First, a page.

By Linh Nguyen
SAN FRANCISCO, CA – San Francisco District Attorney Chesa Boudin last week announced the filing of 15 charges against Jean Lugo Romero, who allegedly shoplifted from a Walgreens in San Francisco last week, as seen in a widely circulated video.
Lugo Romero is being charged with five counts of second-degree burglary at the Walgreens on Gough Street. There is also a charge for grand theft for an incident at a Walgreens on Market Street and charges of commercial shoplifting, attempted grand theft and petty theft for separate incidences at a CVS on Haight Street.
“Local businesses and neighborhood stores are the backbone of our community, and we are working to protect San Francisco stores and consumers,” said Boudin. “In addition to our prosecutions, our office is engaged in numerous strategic partnerships, dismantling the criminal networks that make these crimes profitable.”
One of the partnerships that Boudin mentioned is with ALTO, an international organization that coordinates the loss prevention efforts of retailers, police and prosecutors. ALTO is working with the San Francisco District Attorney’s office to address retail theft in San Francisco.
According to ALTO’s website, they “operationalize retailer incident data, enabling a team of attorneys and support specialists to provide actionable insights that empower collaboration between retailers, law enforcement, and prosecutors.”
When a retail crime occurs, ALTO assists retailers in filing police reports and gathering evidence. They track cases through the prosecution process and work with prosecutors to ensure they have the evidence needed to hold persecutors accountable.
ALTO’s approach combines strong reporting, deterrent marketing, community engagement and accountability to change criminal behaviors.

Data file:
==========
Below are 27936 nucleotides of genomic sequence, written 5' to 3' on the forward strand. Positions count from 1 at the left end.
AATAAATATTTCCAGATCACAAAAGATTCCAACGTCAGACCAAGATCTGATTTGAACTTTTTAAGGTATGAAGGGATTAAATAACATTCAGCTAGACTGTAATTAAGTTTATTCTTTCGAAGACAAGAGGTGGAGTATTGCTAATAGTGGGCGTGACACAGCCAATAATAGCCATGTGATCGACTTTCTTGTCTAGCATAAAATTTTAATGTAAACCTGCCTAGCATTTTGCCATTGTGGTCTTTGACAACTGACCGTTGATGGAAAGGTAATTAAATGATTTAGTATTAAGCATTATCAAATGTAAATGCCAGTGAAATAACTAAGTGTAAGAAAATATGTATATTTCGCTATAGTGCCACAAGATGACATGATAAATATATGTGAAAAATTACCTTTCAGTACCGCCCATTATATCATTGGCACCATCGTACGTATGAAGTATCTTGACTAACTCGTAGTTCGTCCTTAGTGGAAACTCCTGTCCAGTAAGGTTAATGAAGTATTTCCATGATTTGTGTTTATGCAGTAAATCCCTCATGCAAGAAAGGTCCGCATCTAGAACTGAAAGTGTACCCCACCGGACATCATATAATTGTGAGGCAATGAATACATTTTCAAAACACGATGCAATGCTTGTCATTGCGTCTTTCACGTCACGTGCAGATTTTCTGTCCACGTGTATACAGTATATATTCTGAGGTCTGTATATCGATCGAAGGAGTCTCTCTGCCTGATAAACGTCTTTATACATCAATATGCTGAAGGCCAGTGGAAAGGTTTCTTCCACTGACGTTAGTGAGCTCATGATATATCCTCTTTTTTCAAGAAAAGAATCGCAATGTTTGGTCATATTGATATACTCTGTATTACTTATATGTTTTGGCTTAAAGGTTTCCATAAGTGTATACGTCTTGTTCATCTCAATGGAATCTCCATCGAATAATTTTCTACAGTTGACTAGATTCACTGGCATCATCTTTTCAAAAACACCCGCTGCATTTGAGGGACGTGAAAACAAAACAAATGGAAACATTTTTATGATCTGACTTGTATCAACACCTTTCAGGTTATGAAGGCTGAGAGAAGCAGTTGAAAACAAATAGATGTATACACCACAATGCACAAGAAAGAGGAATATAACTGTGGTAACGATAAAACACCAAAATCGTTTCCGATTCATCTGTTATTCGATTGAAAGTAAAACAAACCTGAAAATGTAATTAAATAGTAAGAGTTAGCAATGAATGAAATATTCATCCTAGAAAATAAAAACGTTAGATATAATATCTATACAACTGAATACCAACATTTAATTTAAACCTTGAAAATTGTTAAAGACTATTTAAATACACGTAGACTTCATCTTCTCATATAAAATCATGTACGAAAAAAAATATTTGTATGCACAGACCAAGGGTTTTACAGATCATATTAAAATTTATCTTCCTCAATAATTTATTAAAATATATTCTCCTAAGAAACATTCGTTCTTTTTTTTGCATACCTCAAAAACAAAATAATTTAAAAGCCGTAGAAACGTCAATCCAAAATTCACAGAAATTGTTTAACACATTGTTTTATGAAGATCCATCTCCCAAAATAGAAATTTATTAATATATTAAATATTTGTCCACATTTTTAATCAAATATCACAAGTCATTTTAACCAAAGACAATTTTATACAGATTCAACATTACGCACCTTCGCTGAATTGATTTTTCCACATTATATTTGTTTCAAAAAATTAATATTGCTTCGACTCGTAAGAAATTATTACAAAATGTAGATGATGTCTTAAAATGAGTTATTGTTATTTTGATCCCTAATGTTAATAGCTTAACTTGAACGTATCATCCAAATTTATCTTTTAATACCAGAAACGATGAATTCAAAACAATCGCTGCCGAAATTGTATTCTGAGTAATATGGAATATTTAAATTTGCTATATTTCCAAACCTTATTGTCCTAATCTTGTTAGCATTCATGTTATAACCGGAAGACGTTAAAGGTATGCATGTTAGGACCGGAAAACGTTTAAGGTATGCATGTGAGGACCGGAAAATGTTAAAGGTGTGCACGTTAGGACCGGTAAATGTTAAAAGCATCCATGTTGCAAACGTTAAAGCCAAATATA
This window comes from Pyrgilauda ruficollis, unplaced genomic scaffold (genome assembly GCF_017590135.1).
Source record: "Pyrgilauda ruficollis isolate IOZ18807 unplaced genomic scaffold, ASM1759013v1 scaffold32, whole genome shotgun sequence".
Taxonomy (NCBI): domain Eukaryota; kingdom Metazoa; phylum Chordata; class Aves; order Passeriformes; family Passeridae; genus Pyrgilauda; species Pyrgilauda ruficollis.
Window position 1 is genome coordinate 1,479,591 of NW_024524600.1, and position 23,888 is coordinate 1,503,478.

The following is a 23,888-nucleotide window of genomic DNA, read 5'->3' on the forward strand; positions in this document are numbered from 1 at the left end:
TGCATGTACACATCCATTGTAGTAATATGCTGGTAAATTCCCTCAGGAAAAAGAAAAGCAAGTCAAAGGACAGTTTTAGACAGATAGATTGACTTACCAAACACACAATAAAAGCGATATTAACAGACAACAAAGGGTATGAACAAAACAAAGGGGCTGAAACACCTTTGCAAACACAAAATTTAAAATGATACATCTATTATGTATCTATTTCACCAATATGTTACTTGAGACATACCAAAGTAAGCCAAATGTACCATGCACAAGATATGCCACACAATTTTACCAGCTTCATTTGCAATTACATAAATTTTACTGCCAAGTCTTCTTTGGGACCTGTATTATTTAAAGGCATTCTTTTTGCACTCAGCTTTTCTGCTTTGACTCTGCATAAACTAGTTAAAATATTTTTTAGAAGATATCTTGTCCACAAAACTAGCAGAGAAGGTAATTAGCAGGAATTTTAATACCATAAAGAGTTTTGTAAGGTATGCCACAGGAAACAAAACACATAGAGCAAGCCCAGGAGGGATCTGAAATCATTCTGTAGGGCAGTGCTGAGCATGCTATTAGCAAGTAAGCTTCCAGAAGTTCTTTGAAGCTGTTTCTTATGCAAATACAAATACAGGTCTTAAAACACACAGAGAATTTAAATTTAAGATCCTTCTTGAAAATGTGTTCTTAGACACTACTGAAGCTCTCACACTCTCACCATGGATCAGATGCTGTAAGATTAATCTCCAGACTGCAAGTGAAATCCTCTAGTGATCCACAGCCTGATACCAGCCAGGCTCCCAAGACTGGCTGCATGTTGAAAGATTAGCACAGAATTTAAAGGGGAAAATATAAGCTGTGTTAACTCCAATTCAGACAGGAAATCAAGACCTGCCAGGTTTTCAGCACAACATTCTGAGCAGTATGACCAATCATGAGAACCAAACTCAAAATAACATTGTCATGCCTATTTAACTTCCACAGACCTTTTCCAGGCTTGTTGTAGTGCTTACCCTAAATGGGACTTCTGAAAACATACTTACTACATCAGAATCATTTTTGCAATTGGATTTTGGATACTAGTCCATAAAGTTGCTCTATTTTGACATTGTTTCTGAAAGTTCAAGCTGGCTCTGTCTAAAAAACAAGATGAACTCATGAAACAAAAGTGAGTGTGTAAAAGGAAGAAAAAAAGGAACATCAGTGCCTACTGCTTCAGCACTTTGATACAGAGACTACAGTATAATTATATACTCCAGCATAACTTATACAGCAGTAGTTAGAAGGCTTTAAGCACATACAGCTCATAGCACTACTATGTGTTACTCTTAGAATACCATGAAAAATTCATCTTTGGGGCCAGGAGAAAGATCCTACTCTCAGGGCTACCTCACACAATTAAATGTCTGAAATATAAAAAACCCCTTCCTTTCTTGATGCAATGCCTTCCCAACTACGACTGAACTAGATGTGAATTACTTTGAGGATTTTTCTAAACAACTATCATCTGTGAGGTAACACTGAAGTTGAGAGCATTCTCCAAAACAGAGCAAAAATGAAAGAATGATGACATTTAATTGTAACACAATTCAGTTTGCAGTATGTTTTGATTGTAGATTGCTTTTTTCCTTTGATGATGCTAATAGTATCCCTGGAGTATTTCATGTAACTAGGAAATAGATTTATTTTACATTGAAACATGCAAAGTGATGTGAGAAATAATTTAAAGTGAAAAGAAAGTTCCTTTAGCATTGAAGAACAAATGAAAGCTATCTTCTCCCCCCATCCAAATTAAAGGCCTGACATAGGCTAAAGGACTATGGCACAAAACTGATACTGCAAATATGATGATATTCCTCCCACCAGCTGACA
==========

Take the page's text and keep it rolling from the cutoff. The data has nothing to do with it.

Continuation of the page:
“We commend the San Francisco District Attorney’s Office for its proactive approach to retail theft cases,” said Ray Adams, COO for ALTO USA. “The ALTO Alliance partners with law enforcement, prosecutors, and retailers around the world with the objective to break the endless cycle of recidivist retail crime offenders and in doing so, improve the community.
Adams added, “Our partnership seeks not only to hold the people who commit this type of crime accountable, but, even more importantly, to address the root causes driving this kind of conduct, and make sure those who are motivated by mental health or drug addiction are getting the treatment they need to not re-offend.”
“We value the ALTO Alliance’s assistance in streamlining these cases,” said District Attorney Boudin. “We will continue to develop new ways to focus efforts upstream to address the root of these crimes.”
Another organization the District Attorney’s Office is partnering with is the California Highway Patrol’s Organized Retail Crime Task Force.
This task force will help disrupt, dismantle and deter organized retail crimes and networks that support them. It works by sharing investigative strategies between 10 local, state and federal law enforcement agencies and retail partners.
The District Attorney’s Office Retail Theft Task Force recovered over $8 million in stolen goods last year.
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